• Maggie Wheeler

Train of Thought

I love trains. I always have. Even today, with all the options for travel, trains continue to fascinate with their mystique. When I travel the long Toronto – Montreal corridor, I never drive anymore (hate the 401 highway). I always take the train. Especially in the winter with its demanding weather, riding the train is much preferred with its food and drink and safety as opposed to taking your life in your hands with the 401’s megatraffic.

Last fall, I finally rode VIA Rail’s Train No. 1: The Canadian. It travels back and forth between Toronto and Vancouver over the Great Lakes, across the prairies and through the Rocky Mountains. For three nights and four days, you can see parts of Canada you never would otherwise—in the comfort of your berth overnight, the viewing car by day and the dining car for wonderful meals.

Recently, I took the train round-trip from Brockville to Brantford to visit family. With a stopover in Toronto, I had two days of travel, about six hours each. I also had delicious time to think.

I did bring things to do. I had my tablet to work on, a book to read and a notebook to jot down ideas. All around me, people were busy on their devices getting work done. I really did mean to join them. But as usual, I settled in to look at trees and towns go by. And for the first time in too long, I indulged in random thought.

Random thought is becoming too random in our lives these days. Aside from short breaks we might take with a glass of wine to gaze out the window, we are busy, busy, busy. And our minds run like hamsters on well-oiled wheels. We tend to dismiss the benefit of random thought, feeling we should be producing something. Sometimes it’s as depressing as just being too well trained by our cell phones (the “mini casinos”) to need something always distracting or amusing us.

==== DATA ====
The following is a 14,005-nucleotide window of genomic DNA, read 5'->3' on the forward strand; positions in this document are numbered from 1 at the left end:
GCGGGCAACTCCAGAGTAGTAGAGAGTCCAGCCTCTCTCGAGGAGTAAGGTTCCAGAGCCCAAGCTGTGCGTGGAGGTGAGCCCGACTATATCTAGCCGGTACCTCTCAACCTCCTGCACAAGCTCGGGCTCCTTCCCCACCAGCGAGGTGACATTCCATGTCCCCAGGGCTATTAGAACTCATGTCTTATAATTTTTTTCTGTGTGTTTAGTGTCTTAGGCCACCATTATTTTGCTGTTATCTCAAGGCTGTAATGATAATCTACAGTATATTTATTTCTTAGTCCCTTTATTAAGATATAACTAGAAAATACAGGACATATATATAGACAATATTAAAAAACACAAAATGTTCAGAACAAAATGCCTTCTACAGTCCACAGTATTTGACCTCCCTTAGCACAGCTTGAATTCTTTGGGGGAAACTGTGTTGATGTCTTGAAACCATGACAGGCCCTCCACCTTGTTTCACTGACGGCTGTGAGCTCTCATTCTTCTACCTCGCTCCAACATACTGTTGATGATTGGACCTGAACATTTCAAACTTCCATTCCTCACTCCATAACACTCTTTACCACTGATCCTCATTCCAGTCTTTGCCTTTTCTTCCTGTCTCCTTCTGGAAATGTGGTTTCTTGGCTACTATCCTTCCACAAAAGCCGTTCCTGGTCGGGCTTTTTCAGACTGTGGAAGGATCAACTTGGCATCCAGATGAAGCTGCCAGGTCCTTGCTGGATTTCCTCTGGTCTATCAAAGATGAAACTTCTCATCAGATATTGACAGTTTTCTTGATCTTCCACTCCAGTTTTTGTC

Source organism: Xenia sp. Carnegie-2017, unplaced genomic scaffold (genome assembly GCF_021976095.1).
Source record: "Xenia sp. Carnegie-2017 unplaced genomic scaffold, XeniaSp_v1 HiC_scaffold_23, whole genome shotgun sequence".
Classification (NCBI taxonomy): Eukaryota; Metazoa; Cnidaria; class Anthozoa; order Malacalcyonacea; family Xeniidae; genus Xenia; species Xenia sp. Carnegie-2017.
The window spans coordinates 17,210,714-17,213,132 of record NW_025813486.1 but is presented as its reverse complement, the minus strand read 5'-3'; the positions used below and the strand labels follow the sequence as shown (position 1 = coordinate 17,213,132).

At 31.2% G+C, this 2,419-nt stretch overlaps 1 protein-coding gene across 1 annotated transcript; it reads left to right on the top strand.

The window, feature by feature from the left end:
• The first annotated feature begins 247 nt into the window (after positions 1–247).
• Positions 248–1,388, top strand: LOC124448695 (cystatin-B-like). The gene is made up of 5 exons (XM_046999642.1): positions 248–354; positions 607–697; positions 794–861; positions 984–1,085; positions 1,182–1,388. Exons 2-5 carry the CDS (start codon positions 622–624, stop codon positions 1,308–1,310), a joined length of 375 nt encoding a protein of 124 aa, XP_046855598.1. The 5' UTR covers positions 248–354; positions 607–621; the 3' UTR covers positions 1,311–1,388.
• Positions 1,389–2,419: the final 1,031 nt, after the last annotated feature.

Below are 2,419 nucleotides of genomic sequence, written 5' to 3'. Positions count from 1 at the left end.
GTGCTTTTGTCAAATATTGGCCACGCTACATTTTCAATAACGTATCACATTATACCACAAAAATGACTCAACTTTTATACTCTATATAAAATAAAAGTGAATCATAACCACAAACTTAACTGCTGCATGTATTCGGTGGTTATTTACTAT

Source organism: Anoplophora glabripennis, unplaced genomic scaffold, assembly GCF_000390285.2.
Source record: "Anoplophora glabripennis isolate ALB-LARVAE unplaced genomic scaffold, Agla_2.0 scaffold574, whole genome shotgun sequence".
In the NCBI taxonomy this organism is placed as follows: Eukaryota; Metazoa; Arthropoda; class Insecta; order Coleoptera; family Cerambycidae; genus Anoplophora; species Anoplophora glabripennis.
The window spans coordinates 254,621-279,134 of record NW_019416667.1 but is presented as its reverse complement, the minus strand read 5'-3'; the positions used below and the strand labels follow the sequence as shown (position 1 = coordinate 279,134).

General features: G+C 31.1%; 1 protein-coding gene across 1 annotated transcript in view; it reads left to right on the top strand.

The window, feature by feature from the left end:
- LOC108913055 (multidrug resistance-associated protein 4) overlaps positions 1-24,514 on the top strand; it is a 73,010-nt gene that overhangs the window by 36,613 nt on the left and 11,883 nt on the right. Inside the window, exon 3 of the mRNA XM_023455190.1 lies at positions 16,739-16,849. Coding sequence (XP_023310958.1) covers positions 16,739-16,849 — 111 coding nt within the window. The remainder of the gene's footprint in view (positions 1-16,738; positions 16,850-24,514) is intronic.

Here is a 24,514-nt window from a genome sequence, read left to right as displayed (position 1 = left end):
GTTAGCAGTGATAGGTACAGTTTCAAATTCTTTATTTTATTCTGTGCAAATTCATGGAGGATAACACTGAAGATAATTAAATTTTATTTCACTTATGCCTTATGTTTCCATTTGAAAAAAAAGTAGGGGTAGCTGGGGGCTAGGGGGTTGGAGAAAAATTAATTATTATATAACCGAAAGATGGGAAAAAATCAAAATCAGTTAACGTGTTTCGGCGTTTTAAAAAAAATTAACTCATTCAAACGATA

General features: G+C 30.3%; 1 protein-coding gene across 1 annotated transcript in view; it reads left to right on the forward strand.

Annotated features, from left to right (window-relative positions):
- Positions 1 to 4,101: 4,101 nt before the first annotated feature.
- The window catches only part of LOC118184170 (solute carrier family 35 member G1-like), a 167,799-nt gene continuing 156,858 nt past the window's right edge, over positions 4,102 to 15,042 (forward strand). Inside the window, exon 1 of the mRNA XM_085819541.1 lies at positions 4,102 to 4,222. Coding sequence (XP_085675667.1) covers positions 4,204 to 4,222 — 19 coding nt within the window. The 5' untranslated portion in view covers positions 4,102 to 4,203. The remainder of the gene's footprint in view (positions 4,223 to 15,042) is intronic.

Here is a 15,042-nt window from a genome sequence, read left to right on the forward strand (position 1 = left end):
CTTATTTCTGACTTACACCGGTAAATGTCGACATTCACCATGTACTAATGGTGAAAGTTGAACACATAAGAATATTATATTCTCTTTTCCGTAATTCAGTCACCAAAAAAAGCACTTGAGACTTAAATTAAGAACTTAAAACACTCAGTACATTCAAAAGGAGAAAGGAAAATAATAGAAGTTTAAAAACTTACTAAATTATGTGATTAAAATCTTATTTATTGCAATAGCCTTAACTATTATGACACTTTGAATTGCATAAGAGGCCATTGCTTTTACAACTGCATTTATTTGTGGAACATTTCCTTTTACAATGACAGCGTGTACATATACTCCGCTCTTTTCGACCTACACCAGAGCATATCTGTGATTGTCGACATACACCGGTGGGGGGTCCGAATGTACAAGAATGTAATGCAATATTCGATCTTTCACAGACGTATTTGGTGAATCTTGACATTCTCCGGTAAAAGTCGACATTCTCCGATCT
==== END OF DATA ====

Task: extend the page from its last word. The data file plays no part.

The two days of train travel I built in on purpose to enjoy as part of my short vacation. I’m glad I did. Each time, I sat back and just watched the panorama go by outside while my internal hamster did the wheel. I didn’t really think about anything in particular. I let my mind go where it wanted, giving it several hours of unstructured thought (except for drink and dinner orders…). Eventually, the hamster stopped running and got off the wheel. It enjoyed roving the open area of the cage and sat contentedly chewing on little things. It was the most relaxed I have been in some time. I arrived each time with new thoughts and ideas popping up randomly from the depths of my subconscious. Good ideas. Great connections to make in the new book.

And it all came through a lack of effort, rather than the usual perseverance. That’s worth thinking about, too.

We are planners and workers. Our midlife status puts us in a new place: part gearing down from the first half with its traditional path, and part gearing up for the second half with its undiscovered country where rules are spilling out the windows and the horizon is mostly of our choosing. Such a status means planning and working is vital, but it also needs our willingness to include the act of doing nothing, regular visits to the power of the nothing and its open thinking being the something that we’re doing.

I took the train and traveled into my thoughts at the same time. Relinquishing control and focus, I tapped into creativity buried under the hamster wheel. I also, unexpectedly, accessed the wellspring of perspective, calm and contentment that lies beneath the churning waters of daily life. I intend to make this a monthly initiative, even without the travel.

Take the train. Take the real train for a greener mode of travel, a nice break and quality down time. Take the train of thought, regardless, making time in your life for the something of nothing.

The train of thought is a train with an unknown destination. And that’s the journey we all deserve right now.

Talk next week,


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